Changes are afoot at King County Metro. Bus fares went up over the weekend by 25 cents. Bus drivers started accepting the county's new reduced fare cards, called ORCA Lift. And Metro's gone on a hiring spree as it gears up to fulfill Seattle's custom order, approved by voters last fall, for 10 percent more bus service.
Lou Ann Apostolopoulos takes the bus a lot. She doesn’t mind the fare increase that went into effect this weekend. "It’s cheaper than driving downtown and finding parking," Apostolopoulos said.
Some people don’t even seem to notice the cost of bus fare. Cameron Jamieson works for a tech firm downtown. "My ORCA pass is company provided. So it’s no big deal to me," Jamieson said.
But other people find the 25-cent increase more troubling. Brian Bozeman had to come downtown for a physical therapy appointment. "I mean it’s hard to make ends meet when everything is increasing," he said. "I’ve just got to cut out a whole lot of things. I’ve already cut out entertainment, like movies. Dating. My friend let me piggyback on his Wi-Fi."
Many people on low incomes will qualify for a reduced fare bus card called the ORCA Lift card. Bus drivers started accepting the card this weekend, as the higher rates went into effect.
Down at the Compass Center in Pioneer Square, social worker Pete Kurtz-Glovas has been pushing the ORCA Lift pass to homeless folks. He offers it to them when they come in to pick up their mail. He offers it to them when they come in to open up a bank account.
"We’ve been talking to our clients about it and letting them know about ways that they can kind of mitigate their costs," Kurtz-Glovas said, "and the ORCA lift card has been one of the main things since so many of our clients qualify."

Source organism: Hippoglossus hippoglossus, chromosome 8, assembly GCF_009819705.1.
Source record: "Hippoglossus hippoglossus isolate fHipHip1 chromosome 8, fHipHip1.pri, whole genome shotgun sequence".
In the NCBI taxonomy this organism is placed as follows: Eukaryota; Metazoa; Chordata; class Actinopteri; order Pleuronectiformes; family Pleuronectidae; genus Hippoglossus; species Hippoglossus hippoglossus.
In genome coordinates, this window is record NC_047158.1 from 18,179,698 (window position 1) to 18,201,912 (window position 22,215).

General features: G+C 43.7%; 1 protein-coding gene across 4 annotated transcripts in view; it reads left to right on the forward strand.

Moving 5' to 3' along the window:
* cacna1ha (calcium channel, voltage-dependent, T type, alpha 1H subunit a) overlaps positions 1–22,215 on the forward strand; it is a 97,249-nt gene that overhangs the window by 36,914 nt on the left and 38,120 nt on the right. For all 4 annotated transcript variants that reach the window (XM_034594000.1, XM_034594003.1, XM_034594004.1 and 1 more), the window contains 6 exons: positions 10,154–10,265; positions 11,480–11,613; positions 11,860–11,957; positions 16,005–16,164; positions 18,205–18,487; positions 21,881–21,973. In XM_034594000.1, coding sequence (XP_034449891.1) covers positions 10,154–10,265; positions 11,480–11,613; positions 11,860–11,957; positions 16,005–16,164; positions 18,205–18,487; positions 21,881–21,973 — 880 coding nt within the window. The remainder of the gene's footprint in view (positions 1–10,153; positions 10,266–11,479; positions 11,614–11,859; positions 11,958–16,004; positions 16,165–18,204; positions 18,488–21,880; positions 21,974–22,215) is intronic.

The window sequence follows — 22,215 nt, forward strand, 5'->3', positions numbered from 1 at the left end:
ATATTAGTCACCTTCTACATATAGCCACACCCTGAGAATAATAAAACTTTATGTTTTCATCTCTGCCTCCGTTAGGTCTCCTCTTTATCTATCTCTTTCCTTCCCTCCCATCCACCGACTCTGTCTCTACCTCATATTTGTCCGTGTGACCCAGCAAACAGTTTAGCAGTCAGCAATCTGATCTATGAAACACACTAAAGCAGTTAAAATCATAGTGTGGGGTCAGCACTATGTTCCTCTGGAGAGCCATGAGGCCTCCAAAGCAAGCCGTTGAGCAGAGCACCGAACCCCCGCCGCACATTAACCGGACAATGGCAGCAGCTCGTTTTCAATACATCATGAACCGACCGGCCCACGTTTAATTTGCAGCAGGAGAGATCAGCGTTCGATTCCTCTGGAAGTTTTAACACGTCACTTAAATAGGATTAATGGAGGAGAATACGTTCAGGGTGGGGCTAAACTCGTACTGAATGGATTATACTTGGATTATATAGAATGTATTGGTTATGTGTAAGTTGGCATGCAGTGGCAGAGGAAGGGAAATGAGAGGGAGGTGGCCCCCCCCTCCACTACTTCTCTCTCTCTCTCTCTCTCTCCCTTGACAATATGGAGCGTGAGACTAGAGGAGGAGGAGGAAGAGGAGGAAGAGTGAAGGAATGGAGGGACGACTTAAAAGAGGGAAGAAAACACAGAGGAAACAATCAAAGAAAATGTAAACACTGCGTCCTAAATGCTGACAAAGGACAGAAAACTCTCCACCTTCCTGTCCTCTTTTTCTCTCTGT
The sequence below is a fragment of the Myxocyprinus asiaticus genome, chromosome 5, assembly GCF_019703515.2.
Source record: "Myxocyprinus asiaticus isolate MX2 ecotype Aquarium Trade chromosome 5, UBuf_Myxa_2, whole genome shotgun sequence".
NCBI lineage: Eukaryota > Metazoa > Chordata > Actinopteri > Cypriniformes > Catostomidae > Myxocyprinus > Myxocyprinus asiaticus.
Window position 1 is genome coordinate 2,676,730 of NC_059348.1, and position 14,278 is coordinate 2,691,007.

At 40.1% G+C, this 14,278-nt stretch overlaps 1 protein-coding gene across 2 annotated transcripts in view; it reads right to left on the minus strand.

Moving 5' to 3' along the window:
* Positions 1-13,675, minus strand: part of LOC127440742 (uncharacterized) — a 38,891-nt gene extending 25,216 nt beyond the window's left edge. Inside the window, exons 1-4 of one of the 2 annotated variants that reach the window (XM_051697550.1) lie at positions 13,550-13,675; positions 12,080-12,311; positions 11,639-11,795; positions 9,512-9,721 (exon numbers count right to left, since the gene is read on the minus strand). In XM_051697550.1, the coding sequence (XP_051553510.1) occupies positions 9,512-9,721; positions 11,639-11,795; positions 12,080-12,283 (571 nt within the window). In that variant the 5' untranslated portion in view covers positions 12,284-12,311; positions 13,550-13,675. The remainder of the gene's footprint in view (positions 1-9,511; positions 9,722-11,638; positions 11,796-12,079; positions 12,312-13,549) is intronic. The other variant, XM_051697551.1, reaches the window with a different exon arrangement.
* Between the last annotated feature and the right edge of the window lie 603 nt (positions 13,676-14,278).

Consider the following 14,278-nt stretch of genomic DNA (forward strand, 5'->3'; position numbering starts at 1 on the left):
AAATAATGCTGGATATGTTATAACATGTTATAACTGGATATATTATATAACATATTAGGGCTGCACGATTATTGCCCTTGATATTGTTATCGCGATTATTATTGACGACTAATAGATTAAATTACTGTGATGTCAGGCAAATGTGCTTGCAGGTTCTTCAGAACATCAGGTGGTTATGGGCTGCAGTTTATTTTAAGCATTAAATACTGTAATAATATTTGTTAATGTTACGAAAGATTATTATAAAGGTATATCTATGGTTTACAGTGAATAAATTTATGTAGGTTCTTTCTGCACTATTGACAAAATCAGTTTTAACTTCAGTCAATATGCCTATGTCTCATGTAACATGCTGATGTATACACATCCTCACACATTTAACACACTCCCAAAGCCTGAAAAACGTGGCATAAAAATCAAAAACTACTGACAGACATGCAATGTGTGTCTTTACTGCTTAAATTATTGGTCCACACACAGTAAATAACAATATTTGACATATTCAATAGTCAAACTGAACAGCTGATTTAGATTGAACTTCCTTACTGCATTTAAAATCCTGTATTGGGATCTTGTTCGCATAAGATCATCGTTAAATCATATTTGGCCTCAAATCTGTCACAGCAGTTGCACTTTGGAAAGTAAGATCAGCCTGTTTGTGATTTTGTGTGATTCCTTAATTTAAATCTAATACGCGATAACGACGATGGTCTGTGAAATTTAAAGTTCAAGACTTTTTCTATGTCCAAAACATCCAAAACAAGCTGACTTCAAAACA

But so far, not many visitors to the Compass Center have signed up for the card, even though the organization estimates the program would help over 1,200 of its clients. But that number of takers should increase this week as more people find themselves paying the higher fares.
At the same time as the new fares are going into effect, King County Metro is hiring 240 new bus drivers. They’ll increase bus service by about 10 percent in Seattle. The new drivers start hitting the road this summer.
Kevin Desmond runs King County Metro. "We had to really ramp up our hiring practices," he said. "So every single day, five days a week, there are people coming down here, filling out applications. So it’s quite a challenge for us to hire all those folks, get them trained."
Some of those drivers will relieve overcrowded bus routes starting in June. The remaining drivers will start in September. That’s thanks to Seattle voters, who decided last fall to tax themselves to pay for more bus service.